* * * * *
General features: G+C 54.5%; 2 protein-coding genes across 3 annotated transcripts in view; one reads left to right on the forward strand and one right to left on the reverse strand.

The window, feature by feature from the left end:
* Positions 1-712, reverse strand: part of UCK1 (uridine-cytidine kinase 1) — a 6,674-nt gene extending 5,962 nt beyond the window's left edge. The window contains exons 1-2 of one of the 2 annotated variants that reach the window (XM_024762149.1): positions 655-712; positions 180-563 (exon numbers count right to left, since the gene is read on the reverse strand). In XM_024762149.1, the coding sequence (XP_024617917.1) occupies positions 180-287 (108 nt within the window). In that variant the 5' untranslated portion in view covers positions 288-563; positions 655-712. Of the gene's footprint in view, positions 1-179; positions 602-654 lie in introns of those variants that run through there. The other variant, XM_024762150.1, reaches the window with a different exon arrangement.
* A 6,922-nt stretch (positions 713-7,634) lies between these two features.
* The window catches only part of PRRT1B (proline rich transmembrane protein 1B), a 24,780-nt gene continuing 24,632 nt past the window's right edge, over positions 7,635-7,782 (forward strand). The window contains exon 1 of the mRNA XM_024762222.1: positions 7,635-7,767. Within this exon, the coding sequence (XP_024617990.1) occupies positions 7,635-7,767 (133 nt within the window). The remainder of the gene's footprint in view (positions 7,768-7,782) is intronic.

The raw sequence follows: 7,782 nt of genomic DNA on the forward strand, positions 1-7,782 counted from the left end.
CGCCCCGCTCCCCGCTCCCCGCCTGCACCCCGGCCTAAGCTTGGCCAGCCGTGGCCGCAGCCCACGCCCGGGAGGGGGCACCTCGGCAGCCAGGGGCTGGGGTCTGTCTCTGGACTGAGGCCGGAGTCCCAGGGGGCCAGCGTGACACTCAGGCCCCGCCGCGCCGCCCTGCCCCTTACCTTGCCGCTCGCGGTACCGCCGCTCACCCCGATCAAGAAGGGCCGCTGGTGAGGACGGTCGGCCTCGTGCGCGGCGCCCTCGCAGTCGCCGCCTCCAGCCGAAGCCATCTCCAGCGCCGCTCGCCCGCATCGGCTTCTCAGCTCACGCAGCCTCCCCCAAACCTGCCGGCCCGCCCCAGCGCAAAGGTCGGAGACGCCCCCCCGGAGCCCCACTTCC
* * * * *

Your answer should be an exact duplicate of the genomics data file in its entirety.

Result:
General features: G+C 54.5%; 2 protein-coding genes across 3 annotated transcripts in view; one reads left to right on the forward strand and one right to left on the reverse strand.

The window, feature by feature from the left end:
* Positions 1-712, reverse strand: part of UCK1 (uridine-cytidine kinase 1) — a 6,674-nt gene extending 5,962 nt beyond the window's left edge. The window contains exons 1-2 of one of the 2 annotated variants that reach the window (XM_024762149.1): positions 655-712; positions 180-563 (exon numbers count right to left, since the gene is read on the reverse strand). In XM_024762149.1, the coding sequence (XP_024617917.1) occupies positions 180-287 (108 nt within the window). In that variant the 5' untranslated portion in view covers positions 288-563; positions 655-712. Of the gene's footprint in view, positions 1-179; positions 602-654 lie in introns of those variants that run through there. The other variant, XM_024762150.1, reaches the window with a different exon arrangement.
* A 6,922-nt stretch (positions 713-7,634) lies between these two features.
* The window catches only part of PRRT1B (proline rich transmembrane protein 1B), a 24,780-nt gene continuing 24,632 nt past the window's right edge, over positions 7,635-7,782 (forward strand). The window contains exon 1 of the mRNA XM_024762222.1: positions 7,635-7,767. Within this exon, the coding sequence (XP_024617990.1) occupies positions 7,635-7,767 (133 nt within the window). The remainder of the gene's footprint in view (positions 7,768-7,782) is intronic.

The raw sequence follows: 7,782 nt of genomic DNA on the forward strand, positions 1-7,782 counted from the left end.
CGCCCCGCTCCCCGCTCCCCGCCTGCACCCCGGCCTAAGCTTGGCCAGCCGTGGCCGCAGCCCACGCCCGGGAGGGGGCACCTCGGCAGCCAGGGGCTGGGGTCTGTCTCTGGACTGAGGCCGGAGTCCCAGGGGGCCAGCGTGACACTCAGGCCCCGCCGCGCCGCCCTGCCCCTTACCTTGCCGCTCGCGGTACCGCCGCTCACCCCGATCAAGAAGGGCCGCTGGTGAGGACGGTCGGCCTCGTGCGCGGCGCCCTCGCAGTCGCCGCCTCCAGCCGAAGCCATCTCCAGCGCCGCTCGCCCGCATCGGCTTCTCAGCTCACGCAGCCTCCCCCAAACCTGCCGGCCCGCCCCAGCGCAAAGGTCGGAGACGCCCCCCCGGAGCCCCACTTCC